on rehearsal

It's been a long time since I've been in a play.

Well, really not that long, I suppose. "Clue" was only last July, but it seems like eons ago.

I cannot adequately express how good it feels to again be a part of a cast I respect, to be spending hours of time working on a piece of ephemeral art, to obsess over the minutiae of text and character. I spent about four hours a night for four nights at rehearsal this week, and on the fifth night, I was regretful that we didn't have another.

There's something magical, too, in sitting in a park on a blanket night after night, having people come by and watch us, their dogs running through the grass, the stars warm and misty above. The words themselves are beautiful, and they echo over the hill that serves as the amphitheater in a way that regular, unscripted speech never could.

I am nourished and happy in a way I haven't been in a long time. And while it's impossible to tell how good a show is until it goes up, the feeling in the pit of my stomach says we've hit on something good.

(Merchant of Venice opens in three weeks at Himmel Park. Would love to see you there.)


welcome to the information age

There was a 5.8 magnitude earthquake in Virginia today. I was alerted because my sister texted me about a half hour later with "And we just had an earthquake." (She was unharmed and more concerned about her recent Russian class placement.)

Some people, apparently, were alerted even more quickly than that:
One Twitter user, @allisonkilkenny, a blogger and contributing reporter for The Nation, wrote: "Weirdest moment: Seeing the people I'm following in DC tweet 'earthquake' seconds before I felt it here in NYC."
(from USAToday)

Apparently, Twitter moves faster than earthquakes.


things I like this week, vol. 15

Our friend Justin has been doing these little segments on Sonoran Living, and they're awesome (if you can get past the obnoxiously fake comments of the host). They're great if you like wine but don't know enough to speak coherently about it.

. . .

A fun personal essay on wine pairings.

. . .

It's a father (the artist) and son. He's done several. I love this one the best, because somehow their eyes seem to have the same emotion in them; I want one of my sister and I.

. . .

Everything about this cover amuses me.

. . .

Cleopatra (on the left). A National Geographic photo of the day.

. . .

Awesome because it was taken in a studio (a good lesson on how photographs can lie), but also because it embodies the spirit of something that was missing from my summer.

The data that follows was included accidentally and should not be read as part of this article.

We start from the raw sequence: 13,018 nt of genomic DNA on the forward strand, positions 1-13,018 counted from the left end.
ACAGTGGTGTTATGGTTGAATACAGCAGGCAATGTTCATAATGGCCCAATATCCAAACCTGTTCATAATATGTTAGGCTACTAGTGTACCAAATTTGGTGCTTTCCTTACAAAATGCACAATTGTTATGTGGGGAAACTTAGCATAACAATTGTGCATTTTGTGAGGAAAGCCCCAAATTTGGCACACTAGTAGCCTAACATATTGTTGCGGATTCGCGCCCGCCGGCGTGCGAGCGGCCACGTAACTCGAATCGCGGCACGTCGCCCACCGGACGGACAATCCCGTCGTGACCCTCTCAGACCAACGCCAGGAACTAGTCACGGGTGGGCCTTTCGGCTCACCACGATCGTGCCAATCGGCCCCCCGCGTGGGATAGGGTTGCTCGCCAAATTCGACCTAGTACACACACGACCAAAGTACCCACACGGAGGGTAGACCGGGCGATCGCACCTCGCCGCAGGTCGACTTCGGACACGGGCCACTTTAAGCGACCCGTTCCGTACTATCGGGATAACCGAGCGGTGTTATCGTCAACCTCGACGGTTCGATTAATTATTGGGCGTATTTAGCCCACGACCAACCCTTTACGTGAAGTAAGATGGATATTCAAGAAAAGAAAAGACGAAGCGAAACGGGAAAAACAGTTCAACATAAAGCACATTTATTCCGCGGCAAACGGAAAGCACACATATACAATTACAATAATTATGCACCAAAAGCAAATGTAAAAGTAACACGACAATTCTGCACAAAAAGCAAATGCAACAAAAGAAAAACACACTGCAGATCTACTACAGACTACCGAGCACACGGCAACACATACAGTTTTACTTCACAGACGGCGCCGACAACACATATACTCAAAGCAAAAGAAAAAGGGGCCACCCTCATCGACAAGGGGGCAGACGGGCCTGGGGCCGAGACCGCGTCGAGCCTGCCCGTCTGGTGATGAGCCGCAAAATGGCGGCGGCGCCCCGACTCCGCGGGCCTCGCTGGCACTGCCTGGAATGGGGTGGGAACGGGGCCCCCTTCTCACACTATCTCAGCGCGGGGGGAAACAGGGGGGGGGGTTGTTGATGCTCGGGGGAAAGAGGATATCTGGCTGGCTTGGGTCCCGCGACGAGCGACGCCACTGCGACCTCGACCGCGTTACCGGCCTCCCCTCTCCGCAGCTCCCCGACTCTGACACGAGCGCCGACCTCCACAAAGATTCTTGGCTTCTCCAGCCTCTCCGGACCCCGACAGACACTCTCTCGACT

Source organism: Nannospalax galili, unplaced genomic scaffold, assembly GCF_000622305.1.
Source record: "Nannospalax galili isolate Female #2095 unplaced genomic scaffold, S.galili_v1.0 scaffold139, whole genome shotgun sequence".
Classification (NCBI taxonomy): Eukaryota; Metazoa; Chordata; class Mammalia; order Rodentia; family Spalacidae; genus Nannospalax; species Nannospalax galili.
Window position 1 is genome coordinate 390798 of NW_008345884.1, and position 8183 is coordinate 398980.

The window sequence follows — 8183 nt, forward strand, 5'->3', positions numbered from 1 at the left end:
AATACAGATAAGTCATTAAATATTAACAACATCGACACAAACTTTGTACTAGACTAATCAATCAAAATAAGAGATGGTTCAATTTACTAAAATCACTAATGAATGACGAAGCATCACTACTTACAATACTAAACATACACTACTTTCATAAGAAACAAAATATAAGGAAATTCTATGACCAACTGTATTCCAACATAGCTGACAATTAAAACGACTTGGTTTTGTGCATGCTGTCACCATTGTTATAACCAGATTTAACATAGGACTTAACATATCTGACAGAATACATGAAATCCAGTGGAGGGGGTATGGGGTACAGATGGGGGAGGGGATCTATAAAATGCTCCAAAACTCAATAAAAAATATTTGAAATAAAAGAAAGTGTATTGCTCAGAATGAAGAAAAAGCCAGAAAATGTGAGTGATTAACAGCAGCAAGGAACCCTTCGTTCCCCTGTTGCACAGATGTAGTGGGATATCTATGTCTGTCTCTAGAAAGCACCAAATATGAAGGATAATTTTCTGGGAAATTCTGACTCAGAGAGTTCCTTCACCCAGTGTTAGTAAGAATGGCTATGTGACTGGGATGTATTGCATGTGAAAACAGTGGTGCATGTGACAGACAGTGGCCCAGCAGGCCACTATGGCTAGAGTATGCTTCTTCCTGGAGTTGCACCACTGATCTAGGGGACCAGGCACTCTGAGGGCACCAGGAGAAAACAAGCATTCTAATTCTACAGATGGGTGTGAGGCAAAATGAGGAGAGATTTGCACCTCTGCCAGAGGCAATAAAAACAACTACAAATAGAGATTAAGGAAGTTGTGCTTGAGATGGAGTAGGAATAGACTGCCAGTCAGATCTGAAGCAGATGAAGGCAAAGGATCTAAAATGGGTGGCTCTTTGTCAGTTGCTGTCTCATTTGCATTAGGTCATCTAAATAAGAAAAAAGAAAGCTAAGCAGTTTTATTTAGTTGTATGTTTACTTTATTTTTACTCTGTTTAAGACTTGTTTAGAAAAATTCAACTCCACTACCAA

a day in potential facebook updates

How to spoil a Tasha: Bailey's AND amaretto in her coffee.

Little kids made the best dancers. They're so unselfconscious. J came in when I was playing a slow song and crept fantastically across the floor, doing weird things with her arms, and it was wonderful. She dances when almost any music comes on, even if it's just a theme song on the TV.

Colin, on needing more space while washing his hair: My elbows need to be free to fly. (pause) I once took out an entire murder of crows that way. (pause) There was only one that lived. He said he'd be my spirit animal. (pause) I turned him down, though. He was asking for too much in royalties. (pause) I wonder if the other crows would have called him a war profiteer.

I bought red lipstick yesterday - a brighter color than I've ever used. It makes me happy.

Still remarkably unconcerned about school starting tomorrow.

My fortune cookie: "Your mind is quick and sharp today. Do something dramatic." I suppose a surprise milonga in red lipstick is dramatic enough.

Colin's fortune cookies: "More art in your life at this time will help you feel better" and "The star of riches is shining on you this month." One of those requires the other; and combined, they would be the attainment of a dream. In the interest of that, go buy his book.

Just bought a new booster seat so that Colin can start taking Joley to school. She fits the weight requirement, but she looks so tiny and frail in what is essentially just the regular seat belt.

I haven't been able to find my glasses all day.